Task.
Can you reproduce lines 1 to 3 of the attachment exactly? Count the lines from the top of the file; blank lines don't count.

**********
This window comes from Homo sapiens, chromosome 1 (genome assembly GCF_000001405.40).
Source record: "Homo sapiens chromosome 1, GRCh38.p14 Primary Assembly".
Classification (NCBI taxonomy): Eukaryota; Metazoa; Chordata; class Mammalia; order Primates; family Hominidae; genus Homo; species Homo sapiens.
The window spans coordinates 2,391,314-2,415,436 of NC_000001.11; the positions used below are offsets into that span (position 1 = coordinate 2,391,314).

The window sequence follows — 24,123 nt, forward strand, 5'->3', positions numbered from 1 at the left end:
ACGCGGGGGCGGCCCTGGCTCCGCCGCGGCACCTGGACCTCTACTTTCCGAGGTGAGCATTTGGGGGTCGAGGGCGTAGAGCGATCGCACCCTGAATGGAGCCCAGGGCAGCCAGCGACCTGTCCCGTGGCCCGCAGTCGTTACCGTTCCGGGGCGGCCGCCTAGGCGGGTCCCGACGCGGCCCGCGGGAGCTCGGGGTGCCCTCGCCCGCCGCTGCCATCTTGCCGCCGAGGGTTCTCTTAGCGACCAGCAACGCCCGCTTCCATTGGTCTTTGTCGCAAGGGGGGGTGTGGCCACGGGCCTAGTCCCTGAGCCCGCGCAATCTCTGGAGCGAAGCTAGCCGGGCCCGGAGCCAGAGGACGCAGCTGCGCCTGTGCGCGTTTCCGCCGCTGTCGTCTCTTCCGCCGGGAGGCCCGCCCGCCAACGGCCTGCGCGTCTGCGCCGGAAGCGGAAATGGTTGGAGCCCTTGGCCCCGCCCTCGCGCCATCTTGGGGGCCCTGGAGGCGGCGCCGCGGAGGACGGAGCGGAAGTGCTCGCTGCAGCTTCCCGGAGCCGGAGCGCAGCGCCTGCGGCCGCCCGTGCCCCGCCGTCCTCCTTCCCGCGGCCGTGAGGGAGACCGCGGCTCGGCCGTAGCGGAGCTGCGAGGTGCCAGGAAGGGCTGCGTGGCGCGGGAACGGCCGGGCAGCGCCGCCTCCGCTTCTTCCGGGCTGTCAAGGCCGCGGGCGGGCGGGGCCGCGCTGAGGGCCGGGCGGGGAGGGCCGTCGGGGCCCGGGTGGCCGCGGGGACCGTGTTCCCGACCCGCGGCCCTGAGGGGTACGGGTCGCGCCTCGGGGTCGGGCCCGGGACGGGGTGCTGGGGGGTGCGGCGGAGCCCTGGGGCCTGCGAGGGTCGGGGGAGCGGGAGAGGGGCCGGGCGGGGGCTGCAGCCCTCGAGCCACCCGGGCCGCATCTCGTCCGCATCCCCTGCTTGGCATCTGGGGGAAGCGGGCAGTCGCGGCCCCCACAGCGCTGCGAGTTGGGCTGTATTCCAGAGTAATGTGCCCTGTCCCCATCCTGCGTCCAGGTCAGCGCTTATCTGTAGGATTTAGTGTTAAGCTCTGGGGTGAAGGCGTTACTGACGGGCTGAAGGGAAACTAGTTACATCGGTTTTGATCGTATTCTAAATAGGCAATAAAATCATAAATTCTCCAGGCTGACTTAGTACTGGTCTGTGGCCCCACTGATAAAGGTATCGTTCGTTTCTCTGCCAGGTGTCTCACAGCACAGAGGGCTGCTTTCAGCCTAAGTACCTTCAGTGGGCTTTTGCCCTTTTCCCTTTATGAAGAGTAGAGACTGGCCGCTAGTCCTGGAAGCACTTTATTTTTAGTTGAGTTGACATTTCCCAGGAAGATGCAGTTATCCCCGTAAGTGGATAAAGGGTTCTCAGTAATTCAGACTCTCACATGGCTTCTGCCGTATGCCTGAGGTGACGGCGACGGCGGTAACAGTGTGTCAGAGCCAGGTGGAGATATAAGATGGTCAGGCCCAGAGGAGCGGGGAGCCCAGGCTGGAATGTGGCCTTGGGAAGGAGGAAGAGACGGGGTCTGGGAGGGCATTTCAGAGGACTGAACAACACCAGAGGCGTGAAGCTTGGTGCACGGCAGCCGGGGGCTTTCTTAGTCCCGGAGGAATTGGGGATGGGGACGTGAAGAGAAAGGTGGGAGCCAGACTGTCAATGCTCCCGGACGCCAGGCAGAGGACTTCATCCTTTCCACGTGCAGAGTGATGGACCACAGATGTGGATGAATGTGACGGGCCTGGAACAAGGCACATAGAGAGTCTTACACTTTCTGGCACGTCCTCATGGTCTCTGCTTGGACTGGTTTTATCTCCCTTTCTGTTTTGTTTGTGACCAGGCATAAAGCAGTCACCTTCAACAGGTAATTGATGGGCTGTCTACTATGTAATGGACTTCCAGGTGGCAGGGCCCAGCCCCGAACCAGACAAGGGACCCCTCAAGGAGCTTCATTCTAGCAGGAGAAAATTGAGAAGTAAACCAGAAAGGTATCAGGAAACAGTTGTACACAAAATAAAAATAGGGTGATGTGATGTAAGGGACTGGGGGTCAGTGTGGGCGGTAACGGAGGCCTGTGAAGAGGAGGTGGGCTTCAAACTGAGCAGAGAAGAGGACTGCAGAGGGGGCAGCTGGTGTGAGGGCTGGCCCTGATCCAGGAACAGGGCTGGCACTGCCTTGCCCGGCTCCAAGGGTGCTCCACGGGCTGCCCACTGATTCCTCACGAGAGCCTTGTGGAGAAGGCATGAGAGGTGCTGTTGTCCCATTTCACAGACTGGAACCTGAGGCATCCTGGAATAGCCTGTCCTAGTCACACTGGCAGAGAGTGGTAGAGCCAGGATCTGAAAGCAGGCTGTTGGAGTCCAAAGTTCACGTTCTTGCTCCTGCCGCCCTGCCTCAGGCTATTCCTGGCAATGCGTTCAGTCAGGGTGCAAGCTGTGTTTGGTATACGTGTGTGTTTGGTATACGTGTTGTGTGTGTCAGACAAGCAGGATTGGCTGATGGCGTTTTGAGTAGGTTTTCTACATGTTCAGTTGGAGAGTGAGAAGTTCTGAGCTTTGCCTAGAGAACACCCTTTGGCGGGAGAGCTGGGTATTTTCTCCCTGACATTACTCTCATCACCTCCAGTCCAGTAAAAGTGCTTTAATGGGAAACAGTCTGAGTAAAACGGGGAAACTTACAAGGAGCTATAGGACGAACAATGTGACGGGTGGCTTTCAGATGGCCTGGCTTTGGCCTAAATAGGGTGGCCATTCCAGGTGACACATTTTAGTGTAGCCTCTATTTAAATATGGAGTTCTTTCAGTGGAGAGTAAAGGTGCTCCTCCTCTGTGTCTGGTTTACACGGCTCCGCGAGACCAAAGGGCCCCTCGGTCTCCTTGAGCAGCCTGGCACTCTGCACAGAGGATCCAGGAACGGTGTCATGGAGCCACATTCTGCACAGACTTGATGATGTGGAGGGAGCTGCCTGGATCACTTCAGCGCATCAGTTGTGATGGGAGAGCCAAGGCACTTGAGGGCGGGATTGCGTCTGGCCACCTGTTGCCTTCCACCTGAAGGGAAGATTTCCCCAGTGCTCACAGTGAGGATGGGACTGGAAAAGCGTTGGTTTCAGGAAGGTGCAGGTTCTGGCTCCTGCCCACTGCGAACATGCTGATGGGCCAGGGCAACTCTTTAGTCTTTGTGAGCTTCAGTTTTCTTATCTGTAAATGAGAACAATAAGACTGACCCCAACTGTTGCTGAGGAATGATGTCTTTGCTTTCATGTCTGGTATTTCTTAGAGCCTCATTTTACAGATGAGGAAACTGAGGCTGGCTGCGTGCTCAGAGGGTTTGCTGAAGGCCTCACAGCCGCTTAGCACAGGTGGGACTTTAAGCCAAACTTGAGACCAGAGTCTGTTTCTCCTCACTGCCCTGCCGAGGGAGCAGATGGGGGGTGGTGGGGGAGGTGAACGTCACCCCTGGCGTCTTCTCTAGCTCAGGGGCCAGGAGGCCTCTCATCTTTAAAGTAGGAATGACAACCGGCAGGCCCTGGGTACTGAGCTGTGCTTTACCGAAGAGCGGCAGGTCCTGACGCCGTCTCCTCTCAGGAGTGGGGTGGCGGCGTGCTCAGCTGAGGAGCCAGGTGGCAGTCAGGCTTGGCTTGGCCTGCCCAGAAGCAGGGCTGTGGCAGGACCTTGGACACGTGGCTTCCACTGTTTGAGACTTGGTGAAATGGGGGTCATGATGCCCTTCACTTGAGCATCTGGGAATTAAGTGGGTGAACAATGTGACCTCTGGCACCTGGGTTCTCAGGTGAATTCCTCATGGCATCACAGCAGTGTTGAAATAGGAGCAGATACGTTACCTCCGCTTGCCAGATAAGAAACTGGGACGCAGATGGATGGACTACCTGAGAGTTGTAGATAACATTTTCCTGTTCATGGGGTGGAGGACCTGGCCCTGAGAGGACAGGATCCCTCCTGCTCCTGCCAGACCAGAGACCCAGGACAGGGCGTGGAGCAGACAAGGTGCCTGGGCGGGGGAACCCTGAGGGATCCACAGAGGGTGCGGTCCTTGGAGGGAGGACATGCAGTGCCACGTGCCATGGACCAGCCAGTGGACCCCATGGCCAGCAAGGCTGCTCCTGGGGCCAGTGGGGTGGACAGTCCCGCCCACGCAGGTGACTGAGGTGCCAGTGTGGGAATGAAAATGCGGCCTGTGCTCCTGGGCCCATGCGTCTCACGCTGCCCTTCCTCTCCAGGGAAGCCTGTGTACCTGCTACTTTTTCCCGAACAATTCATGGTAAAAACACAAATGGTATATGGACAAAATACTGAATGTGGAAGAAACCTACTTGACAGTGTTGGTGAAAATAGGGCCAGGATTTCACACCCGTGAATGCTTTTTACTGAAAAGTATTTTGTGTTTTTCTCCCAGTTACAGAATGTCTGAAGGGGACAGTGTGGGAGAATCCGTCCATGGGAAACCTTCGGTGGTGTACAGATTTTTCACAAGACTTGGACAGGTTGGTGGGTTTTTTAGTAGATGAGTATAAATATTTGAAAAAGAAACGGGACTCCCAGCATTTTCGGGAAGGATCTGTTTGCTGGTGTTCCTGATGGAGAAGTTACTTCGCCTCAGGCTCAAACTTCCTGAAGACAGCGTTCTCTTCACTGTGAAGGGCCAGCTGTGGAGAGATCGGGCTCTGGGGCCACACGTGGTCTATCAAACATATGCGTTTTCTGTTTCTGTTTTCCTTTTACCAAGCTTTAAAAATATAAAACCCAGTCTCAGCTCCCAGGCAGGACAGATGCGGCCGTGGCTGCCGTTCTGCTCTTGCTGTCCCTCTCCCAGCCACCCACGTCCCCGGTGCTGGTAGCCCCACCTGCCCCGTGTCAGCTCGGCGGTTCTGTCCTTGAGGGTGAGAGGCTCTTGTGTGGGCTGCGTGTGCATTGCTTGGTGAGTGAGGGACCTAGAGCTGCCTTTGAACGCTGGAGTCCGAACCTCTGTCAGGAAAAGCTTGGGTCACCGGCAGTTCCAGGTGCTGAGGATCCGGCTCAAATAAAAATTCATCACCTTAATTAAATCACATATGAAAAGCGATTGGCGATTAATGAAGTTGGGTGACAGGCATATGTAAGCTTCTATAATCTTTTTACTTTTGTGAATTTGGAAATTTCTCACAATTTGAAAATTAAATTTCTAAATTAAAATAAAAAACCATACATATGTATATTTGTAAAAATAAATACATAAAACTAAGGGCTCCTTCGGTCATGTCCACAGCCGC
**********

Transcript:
This window comes from Homo sapiens, chromosome 1 (genome assembly GCF_000001405.40).
Source record: "Homo sapiens chromosome 1, GRCh38.p14 Primary Assembly".
Classification (NCBI taxonomy): Eukaryota; Metazoa; Chordata; class Mammalia; order Primates; family Hominidae; genus Homo; species Homo sapiens.